“We’re showing people there’s so much diversity here,” she added. “It just takes a little time to unveil it.”
The VFC also runs a Cultural Sustainability Institute that teaches people good interviewing techniques (to collect oral histories), audio recording, and getting people together to talk about things they care about.
Realizing that art is a key part of the broader folklore mosaic, the VFC has, for the past 25 years, run an Arts Apprenticeship Program. It pairs a community-recognized master of some form of traditional art — such as Somali-Bantu embroidery, Nepali folk dancing or blacksmithing — with an apprentice or group of people who want to learn those skills. The ultimate goal is for the apprentices to learn the traditional dance, craft or art technique and eventually pass it on to future generations.
During the past several months, Haughey’s role with the VFC began to broaden, to the extent that she became part of the conversation in a leadership transition that’s been in the works for the past year. Co-director Gregory Sharrow, the VFC’s folklorist emeritus, has been eager to retire after having spent 30 years building the center’s reputation and reach. Fellow co-director Andy Kolovos has wanted to re-dedicate himself to bolstering the VFC’s archives and research efforts.
When the VFC board asked Haughey if she’d like to take the reins of the organization, she quickly agreed — after the organization hired a new education director, Mary Rizos, whom Haughey described as “an ideal person” to take her place.
“It has been a seamless transition,” Haughey said.
She has already mapped out an ambitious to-do list for the VFC.
First, she wants to make the VFC more visible to more people, through promotion of its exhibits, programs and giving greater exposure to its vast archives that have captured the stories of thousands of multi-generational and newly minted Vermonters.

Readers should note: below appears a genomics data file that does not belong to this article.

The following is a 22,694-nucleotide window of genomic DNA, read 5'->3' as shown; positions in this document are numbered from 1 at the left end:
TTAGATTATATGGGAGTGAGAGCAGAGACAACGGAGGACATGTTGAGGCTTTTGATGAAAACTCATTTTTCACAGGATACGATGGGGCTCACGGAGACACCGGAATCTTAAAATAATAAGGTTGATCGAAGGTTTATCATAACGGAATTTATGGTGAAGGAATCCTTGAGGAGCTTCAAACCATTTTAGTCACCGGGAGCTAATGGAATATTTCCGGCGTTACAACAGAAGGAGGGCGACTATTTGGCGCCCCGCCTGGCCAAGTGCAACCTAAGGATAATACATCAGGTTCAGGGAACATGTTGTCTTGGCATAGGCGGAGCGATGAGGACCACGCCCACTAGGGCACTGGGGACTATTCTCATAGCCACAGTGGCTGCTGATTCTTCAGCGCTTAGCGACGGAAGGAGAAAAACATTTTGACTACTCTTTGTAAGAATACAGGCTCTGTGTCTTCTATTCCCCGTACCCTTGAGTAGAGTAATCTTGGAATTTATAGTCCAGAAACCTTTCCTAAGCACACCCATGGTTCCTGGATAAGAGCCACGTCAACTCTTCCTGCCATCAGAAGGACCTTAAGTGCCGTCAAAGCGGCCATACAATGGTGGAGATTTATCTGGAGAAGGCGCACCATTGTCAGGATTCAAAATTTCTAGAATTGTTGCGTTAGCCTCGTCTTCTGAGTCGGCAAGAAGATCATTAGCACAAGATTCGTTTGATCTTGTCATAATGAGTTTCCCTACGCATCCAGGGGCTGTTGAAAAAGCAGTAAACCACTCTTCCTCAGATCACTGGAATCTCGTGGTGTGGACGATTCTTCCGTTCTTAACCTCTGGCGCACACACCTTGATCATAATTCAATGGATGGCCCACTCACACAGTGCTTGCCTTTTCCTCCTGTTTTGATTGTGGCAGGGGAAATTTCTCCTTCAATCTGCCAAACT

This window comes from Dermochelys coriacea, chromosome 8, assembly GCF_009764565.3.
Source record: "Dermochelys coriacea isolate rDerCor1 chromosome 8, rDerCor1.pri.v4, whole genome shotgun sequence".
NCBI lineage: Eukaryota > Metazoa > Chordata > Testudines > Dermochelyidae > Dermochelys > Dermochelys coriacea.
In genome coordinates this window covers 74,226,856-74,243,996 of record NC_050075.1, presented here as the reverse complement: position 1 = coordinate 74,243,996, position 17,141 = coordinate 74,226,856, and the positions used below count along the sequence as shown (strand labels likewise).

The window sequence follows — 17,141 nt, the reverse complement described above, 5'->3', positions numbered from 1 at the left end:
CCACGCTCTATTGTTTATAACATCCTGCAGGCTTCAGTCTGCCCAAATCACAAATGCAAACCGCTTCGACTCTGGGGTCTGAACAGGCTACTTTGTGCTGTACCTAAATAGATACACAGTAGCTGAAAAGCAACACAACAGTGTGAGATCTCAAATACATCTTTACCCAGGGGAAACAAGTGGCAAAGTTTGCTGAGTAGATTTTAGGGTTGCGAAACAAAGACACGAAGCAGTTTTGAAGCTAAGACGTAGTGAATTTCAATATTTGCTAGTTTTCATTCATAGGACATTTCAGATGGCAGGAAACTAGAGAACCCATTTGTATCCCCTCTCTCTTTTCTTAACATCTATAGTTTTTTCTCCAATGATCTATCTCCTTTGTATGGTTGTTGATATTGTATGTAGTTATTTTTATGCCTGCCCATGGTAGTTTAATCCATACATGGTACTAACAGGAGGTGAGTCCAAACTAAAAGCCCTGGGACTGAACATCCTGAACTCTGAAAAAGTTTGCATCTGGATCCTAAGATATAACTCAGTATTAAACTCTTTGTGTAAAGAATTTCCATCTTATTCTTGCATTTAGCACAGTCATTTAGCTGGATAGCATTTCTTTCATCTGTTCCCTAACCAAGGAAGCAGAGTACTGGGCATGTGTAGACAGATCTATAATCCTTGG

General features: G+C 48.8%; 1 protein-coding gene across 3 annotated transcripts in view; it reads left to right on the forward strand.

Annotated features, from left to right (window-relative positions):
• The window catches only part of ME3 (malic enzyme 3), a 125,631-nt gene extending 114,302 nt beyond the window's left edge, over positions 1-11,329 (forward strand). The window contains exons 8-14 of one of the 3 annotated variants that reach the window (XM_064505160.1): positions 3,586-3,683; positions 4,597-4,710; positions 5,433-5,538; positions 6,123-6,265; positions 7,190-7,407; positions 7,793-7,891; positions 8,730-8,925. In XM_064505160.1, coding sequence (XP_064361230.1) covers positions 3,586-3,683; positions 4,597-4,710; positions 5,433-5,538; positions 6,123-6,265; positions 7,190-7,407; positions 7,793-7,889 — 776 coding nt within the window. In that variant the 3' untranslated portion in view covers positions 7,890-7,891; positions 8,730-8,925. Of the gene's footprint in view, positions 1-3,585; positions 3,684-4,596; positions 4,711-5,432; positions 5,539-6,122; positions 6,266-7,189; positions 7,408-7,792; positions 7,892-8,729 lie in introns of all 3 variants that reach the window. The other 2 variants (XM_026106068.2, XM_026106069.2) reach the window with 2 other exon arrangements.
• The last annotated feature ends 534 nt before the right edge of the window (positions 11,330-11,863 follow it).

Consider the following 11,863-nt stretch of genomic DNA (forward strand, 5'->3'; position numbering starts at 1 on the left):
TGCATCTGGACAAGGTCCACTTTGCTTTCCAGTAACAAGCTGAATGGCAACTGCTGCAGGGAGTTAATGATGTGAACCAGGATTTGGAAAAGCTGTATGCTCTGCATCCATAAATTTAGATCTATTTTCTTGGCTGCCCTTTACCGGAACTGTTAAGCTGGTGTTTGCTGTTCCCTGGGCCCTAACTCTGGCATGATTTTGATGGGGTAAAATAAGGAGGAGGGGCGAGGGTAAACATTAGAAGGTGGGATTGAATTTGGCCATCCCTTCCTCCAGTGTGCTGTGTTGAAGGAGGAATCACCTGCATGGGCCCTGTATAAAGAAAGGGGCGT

“I’m working on a new VFC podcast,” Haughey said. “We have a multi-media initiative, and our hope is to get a lot of our content from our archive out into the world. People will be able to see it and hear it.”
But much of the VFC’s archives are on paper and there is a lot of recording tape that needs to be digitized in order to make it widely available online. And that’s the second of Haughey’s priorities.
“Our archives are like a gold mine,” Haughey said of the material, which includes around 1,500 photos, diverse artwork and more than 5,000 recorded interviews with people whose memories date back to the late 1800s.
“It is a repository of Vermont’s living cultural memory.”
Digitizing those memories will be expensive and time consuming, according to Haughey. The VFC is in the early stages of a raising $1 million-$3 million to endow the digitizing work, Haughey noted.
Also on the new director’s list: Strengthening the VFC’s strategic partnerships with such organizations as Vermont Public Radio and the Public Broadcasting System to share Vermonters’ stories.
Haughey is confident she and her VFC colleagues will be up to the tasks.
And they have already built a solid foundation.
“The staff here and what the previous directors have built is highly valuing conversations with people, listening and making people more visible to one another through the work that we do,” Haughey said.
Yes, Haughey will be spending less time with her cello, but she’ll keep her ears open.
That’s how you learn.
“Listening is part of being a musician,” Haughey said. “The act of listening and coming together with people has been a thread in my life that’s always been present.”
Reporter John Flowers is at [email protected].